Dotted throughout Henry Hervey Baber’s Memorandum of his life are names of long forgotten people. People who must at some time have been important in his life, and in those of their families.
For most of our forebears we can only ever hope to learn the smallest of amounts about them, and we will almost never know anything about their personal friendships, but thanks to some very brief lines I am beginning to fill in gaps in some of these late 18th Century lives.
Searching through the British Libraries online newspaper archive I turned up the following fascinating paragraphs.
"OXFORD, Saturday, Aug. 3. On Monday se'nnight was married, Mr. John Clarke Wootten, of this city, apothecary, Clarke, daughter of the late Christopher Clarke, of Barnestone, Yorkshire."
From Reading Mercury - Monday 5th of August 1793
It appears that Clarke Wootten was an apothecary who had taken over the recently vacated business of Henry Clarson.
"OXFORD, October 27th, 1796.
ALL Persons remaining indebted to the Estate of Mr. HENRY CLARSON, late of the University of Oxford, Apothecary, deceased, are desired to pay their respective Debts to Mr. John Clark Wootten, of the said University, Apothecary, or Mr. Meysey, Attorney at Law, Oxford, who are duly authorised by the Executors to receive the same, before the First Day of January, 1797, after which Time proceedings will be had for the recovery of the laid Debts by Law, without, giving further Notice."
From Oxford Journal - Saturday 8th October 1796.
John had matriculated as “Pharmacopola” on 16 August 1790, and was listed as a partner of the chemist Richard Rawlins above in the Universal Business Directory of 1794/5. 
I have no idea why Henry recorded the death of John Clarke Wootten, but presumably they had become friends while Henry was studying at New college.
Sadly, the friendship was not to last for long, as John Clarke Wooten died of tuberculosis, as is recorded by the following paragraph.
"Yesterday died at lfley, near this City, aged thirty-one, in a consumptive state, much lamented by his friends and acquaintances for his sincerity, sobriety, and other good qualifications, Mr. John Clark Wootten, Apothecary and Man-Midwife, and in partnership with Mr. R. Rawlins, by whom the business will be continued, with hopes for the continuation of the favours of his own and Mr. Wootten's friends."
From Oxford Journal - Saturday 3rd March 1798
As Henry's Memorandum records, this was not the only tragedy that Mrs Clark Wooten faced in 1798, for on the 15 of June her son aged just six months also died.
The mention of the death of Mr Cullen opens out the possibility that my great great great grandfather may have had Scottish country dancing lessons, for it turns out that Mr Cullen was a dancing master.
In an earlier blog, I recounted how he had had his first dance in public in Banbury the previous year.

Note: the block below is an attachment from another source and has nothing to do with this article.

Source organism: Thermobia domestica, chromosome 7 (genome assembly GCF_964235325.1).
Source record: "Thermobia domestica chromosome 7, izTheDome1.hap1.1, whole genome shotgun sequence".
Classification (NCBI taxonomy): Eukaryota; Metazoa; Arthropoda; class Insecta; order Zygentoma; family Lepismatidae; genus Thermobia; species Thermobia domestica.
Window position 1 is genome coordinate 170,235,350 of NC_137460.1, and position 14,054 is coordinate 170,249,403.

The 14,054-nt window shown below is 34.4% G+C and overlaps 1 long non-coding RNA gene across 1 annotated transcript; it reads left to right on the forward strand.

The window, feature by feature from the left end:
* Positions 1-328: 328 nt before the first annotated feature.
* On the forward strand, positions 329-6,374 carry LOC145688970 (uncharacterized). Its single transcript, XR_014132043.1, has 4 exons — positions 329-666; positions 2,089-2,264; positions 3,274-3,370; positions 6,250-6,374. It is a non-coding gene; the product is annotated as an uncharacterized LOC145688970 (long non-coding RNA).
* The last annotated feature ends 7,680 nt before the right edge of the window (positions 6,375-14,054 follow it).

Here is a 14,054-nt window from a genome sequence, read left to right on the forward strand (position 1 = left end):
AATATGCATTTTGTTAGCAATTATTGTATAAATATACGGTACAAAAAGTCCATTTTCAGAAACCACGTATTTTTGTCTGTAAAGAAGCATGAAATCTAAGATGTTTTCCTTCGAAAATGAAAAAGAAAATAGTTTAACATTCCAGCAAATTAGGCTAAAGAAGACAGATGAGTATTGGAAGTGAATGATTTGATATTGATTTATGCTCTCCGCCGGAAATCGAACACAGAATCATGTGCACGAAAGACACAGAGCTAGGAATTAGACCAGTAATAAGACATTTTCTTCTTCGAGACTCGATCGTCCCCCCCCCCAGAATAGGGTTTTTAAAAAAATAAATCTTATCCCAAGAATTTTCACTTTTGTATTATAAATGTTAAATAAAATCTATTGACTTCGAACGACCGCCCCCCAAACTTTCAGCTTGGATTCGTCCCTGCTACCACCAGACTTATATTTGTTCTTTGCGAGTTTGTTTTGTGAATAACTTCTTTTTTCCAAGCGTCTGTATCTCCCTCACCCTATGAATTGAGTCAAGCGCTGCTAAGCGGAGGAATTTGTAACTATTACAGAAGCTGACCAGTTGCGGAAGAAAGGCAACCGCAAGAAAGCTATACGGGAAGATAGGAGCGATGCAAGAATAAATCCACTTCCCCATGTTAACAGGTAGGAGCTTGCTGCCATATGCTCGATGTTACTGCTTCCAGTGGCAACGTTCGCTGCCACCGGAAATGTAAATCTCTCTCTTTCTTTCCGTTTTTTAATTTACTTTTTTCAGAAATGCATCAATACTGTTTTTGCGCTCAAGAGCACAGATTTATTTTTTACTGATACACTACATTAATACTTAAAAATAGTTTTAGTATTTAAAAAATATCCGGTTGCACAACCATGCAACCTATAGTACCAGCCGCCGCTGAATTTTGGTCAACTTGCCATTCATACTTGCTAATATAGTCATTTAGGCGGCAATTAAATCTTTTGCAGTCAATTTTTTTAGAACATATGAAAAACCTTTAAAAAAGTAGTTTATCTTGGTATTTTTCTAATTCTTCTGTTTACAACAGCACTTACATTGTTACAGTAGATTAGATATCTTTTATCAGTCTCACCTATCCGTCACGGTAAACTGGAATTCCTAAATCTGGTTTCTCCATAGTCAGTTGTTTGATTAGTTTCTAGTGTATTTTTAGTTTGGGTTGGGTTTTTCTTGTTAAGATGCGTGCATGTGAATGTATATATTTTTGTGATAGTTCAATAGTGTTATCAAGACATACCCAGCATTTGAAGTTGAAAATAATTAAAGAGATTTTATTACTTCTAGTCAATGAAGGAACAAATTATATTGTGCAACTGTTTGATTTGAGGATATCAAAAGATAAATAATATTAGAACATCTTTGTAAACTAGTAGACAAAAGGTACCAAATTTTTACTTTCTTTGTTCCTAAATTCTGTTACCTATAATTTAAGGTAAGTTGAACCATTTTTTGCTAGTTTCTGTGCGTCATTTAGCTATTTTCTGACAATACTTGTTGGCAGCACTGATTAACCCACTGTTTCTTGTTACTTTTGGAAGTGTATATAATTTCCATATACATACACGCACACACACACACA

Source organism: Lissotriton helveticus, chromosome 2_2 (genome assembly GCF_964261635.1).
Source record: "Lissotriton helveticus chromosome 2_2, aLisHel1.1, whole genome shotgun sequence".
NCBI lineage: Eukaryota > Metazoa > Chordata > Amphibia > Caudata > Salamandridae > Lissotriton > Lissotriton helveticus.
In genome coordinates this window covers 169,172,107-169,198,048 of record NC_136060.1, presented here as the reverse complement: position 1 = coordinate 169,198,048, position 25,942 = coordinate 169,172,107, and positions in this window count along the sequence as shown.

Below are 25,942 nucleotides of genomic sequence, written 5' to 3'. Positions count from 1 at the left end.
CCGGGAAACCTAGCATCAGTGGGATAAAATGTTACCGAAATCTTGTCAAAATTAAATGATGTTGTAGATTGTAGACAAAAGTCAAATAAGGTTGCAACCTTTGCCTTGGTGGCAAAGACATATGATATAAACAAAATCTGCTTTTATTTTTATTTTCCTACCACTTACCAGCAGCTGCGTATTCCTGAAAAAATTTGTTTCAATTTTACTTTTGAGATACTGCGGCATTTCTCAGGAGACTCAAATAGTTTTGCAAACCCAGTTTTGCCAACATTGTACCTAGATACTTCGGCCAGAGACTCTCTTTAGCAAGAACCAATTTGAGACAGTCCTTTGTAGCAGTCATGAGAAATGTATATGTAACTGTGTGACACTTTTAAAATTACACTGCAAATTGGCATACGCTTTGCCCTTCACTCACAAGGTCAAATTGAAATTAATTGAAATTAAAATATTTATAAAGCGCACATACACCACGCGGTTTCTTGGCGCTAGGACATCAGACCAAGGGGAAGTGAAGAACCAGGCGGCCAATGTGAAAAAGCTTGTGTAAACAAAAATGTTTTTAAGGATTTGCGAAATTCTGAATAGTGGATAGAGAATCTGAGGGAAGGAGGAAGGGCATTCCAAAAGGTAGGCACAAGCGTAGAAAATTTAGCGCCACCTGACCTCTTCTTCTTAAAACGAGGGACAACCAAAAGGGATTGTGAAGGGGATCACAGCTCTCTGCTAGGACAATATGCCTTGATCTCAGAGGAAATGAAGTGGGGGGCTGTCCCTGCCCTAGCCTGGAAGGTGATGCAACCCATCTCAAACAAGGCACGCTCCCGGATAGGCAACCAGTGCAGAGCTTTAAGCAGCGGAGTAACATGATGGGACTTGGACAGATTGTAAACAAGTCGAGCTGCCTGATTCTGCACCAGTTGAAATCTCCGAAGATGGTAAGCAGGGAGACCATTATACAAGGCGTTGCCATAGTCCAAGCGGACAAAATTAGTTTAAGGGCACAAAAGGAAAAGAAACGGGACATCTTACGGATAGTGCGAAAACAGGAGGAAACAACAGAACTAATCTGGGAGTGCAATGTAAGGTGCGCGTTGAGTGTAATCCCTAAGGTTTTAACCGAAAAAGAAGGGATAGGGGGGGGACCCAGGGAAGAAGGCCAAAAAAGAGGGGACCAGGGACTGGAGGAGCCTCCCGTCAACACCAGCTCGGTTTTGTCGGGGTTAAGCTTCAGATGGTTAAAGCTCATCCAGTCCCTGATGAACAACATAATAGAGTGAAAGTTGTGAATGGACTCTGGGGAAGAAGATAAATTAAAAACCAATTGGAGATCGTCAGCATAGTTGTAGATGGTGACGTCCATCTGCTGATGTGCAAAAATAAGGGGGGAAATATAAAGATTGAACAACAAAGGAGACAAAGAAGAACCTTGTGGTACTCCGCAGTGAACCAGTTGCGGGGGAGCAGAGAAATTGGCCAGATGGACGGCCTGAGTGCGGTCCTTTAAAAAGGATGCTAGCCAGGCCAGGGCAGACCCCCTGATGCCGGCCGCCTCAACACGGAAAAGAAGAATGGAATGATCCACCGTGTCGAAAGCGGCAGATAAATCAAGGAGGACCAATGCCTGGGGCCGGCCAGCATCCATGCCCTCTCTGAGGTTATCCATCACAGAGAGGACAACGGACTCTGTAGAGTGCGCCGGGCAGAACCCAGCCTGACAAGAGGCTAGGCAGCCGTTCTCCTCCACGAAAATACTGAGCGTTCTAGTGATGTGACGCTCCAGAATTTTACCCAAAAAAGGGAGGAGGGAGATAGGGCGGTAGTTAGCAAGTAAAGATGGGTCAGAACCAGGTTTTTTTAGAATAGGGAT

Presumably he had enjoyed the experience.
C. CULLEN, from LONDON, late Assistant to Mr. Wills, respectfully informs the Nobility, Gentry, and Others, of the University and City of Oxford, and Parts adjacent, that he has fixed his Residence here, where he purposes teaching that Art, and in particular the New Stile of SCOTCH DANCING, Now universally practised in London, by the Fashionable World. Mr. Cullen may -be heard of at Mr. LEY's, Cat Street."
From Oxford Journal - Saturday 25th May 1793
Cullen's death was also recorded in the Oxford Journal.
"On Saturday evening died at his lodgings in this City, after a long and severe illness, in the 26th year of his age, Mr. Cullen, Dancing Master. He was lineally descended from the celebrated Dr. Cullen of Edinburgh. The attainment of good eminence in his profession was by no meant his chief merit; an education superior to the generality of persons in his line of life, joined to an excellent understanding, produced in him such an uniform propriety of manners and conduct, as to render him respected by all with whom he was in any way connected."
From Oxford Journal - Saturday 21st April 1798
Joshua Dix, was probably a fellow student of Henry's who came from Kent, he was the son of Joshua Dix senior, a Minor Canon at Canterbury, who had been educated at Kings School Canterbury.
Joshua had a brother Edward, who went into the Royal Navy who became a Captain, and where after 47 years of service he died during a visit to Totnes.
Henry's note of February 16th 1798, is also confirmed by the papers.
"Joshua Dix, of All Souls;… were 'admitted Bachelors of Arts."
From Oxford Journal - Saturday 17th February 1798
Joshua Dix went on to a career as a clergyman and school master.
The Archdeacon of the Diocese of Canterbury has given the sequestrations of the vicarages of River and Lydden, to the Rev. Joshua Dix, the Senior Minor Canon of Canterbury Cathedral, vacant by the decease of the Rev. Thomas Freeman.
From the Stamford Mercury - Friday 7th August 1807
Oxford University, June 18.— On Wednesday the first day of Act Term, the Rev. Joshua Dix, M. A. of New-coll. was admitted Bachelor in Divinity.
From the Bury and Norwich Post - Wednesday 22 June 1808
On Thursday last the 11th inst. died Mrs. Dix, wife of the Rev. Joshua Dix, Vicar of Feversham, Kent.
From Oxford Journal - Saturday 20 January 1827
The Reverend Dix was appointed to run Feversham School in 1808 and continued to do so well after 1818, when in that year he gave evidence on the running of the school to a Parliamentary Session.
His death happened quite suddenly in 1832.
From The Gentleman's Magazine, Volume 102, Part 2; Volume 152
If you happen across these blog and by chance know anything more about these peoples lives, I would love to hear from you. My email is email@example.com
 See http://www.oxfordhistory.org.uk/doctors/apothecaries/index.html